Q: If all the English teachers are laid off, and English is a mandated subject for high school graduation, how will English be taught at the school? Kleier’s answer via Blackberry: “There are other teachers.”
Kleier did not expand on the meaning of that cryptic comment, and refused to meet in person with reporters to explain what plan she may have outlined to ETUSD trustees in private session to persuade them it is responsible to vote to give layoff notices to two entire departments teaching mandated subjects for 9th through 12th grade students.
Kleier replied on February 17: “It would be improper to discuss that with you before I have presented that to the board.”
But the board’s layoff vote took place on February 1.
We replied, “Does that mean the trustees voted for the layoffs without first being given a plan for how the educational mission could be fulfilled?” Kleier terminated the conversation.
She has repeated several times, “We must plan for the worst and hope for the best.”
Trustee Kiouses said that the “hard deadline” imposed by the ‘ed code’ required that the certificated employees (teachers) receive notice that they may be in line for layoff, and that the board had no choice but to vote to approve the notices. He added that those with the least seniority received notices. But, he said, “No matter what our school board voted, the district cannot run a school that is not in compliance with ed code. You are going to have to bring back teachers to teach those subjects.
“I don’t think any nefarious thing has been going on at all….There clearly has been no discussion about closing anything other than what has been discussed in open session…what is going on is that this district is not being funded on the level that other districts are, because our rural district has special expenses (such as busing students over large distances) and we are a unified district, which means we get paid less to run our high school then other [high schoolonly] districts do.”
Kiouses believes the real issue is visible in the auditor’s report this year. Declining enrollment and the state’s deferral of payments to the district have cut into revenues, causing it to use reserves to cover operational expenses: “In three years we will have only $245,000 left in the bank in reserves. We have to do something before that happens.”
He opened up a brainstorm on March 27 by discussing the idea of a math and science magnet high school with a focus on oil, wind and solar technologies.
At a March 29 special meeting on budgets, Superintendent Kleier presented “what-if” scenarios to show how much money could be saved in operational expenses if the district were to “mothball” one of the campuses and consolidate into a K-6 and a 7-12 format.
At that meeting there was discussion of deferred maintenance at Frazier Mountain High School, including the need for a new roof, which trustees said could be very expensive. Others said the best plan would be to use the high school as the 7-12 site.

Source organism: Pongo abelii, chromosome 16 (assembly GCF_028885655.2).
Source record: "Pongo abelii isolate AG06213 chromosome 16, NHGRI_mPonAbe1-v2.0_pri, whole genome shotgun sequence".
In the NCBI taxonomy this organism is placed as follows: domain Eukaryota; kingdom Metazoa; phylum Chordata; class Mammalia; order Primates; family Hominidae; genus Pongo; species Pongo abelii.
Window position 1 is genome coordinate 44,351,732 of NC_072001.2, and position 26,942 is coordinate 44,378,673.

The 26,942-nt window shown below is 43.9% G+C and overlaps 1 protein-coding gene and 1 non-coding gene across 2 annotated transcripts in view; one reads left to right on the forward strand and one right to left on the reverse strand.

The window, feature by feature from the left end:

Susan Edwards, both a parent and a teacher, said that the district needs to send an absolutely clear message to parents of middle school students that the high school will be operating over the next several years.
Edwards’ message dovetails with those who say that the trustees need to take leadership in settling on a course of action, then market the benefits of intelligent down-sizing to recruit community enthusiasm and to retain students.
FMHS principal Anthony Saba has been devoted to developing opportunities for FMHS students, doubling the number of electives and Advanced Placement (AP) classes, while being resourceful in use of community volunteer-power.
“I’m hiring a new science teacher in two weeks; I just hired a new football coach,” Saba said Wednesday, “I wouldn’t have done these things if I thought we were going to close the high school. I have faith this school is going to be better than ever next year.”
FMHS Senior Anna Hart said she has been inspired by Saba’s devotion to the “can-do” spirit of FMHS students. “He came to all our soccer games and really made us feel he cares,” she said, recalling that the team won the High Desert League championship for the first time in 13 years. She said that she likes the “private school” atmosphere at Frazier Mountain High School, adding that Saba’s “Falcon Pride” code “hasn’t been 100% adopted by all students, but it is growing. I support it. It makes sense.”
Excellence and Teamwork
The notion of creating a new culture of excellence and enthusiasm throughout the district was also on Trustee Ken Hurst’s mind during a two-hour brainstorm with the publisher and editor of The Mountain Enterprise April 20.
He, too, was proud of increasing the number of electives available to students despite a declining budget. “Kids do their homework now (after high school periods were adjusted to provide for academic assistance, as well as invoking academic detention with tutoring). We also had a long-term goal to increase the Advanced Placement classes available, but we have reached that goal far more quickly than we anticipated.
“We have a mental health nurse through a Southwest Healthcare District grant. Discipline is improving rapidly. We have a strong Special Ed program.
“The good news is we don’t have a gang problem here, like bigger schools have, and kids who are motivated can participate in all kinds of activities here, including being on athletic teams. They might not be able to make the team in a large high school, but here they get a chance to play,” Hurst said.
Student participation in county and state Science Fairs has also excelled in the past few years, disproportionate to the size of the district.
Realtors say that good schools are a strong attraction for increasing home values in our area, along with the beautiful surroundings and small-town community closeness.
Small business people in the Mountain Communities are feeling the bite of the school district’s indecision, members of the Chamber of Commerce say, as layoffs lessen consumer confidence of local families.
Local businesses, traditionally so vital to supporting the schools and the students here, also want to be included in outsourcing opportunities. Trustees did not specify that bids should be sought from qualified local businesses for providing school lunches, for instance, or for maintaining school buses. ETUSD advertised only in Bakersfield last month, with no chance for local businesses to compete. Local merchants hope to see that change.
This is part of the May 04, 2012 online edition of The Mountain Enterprise.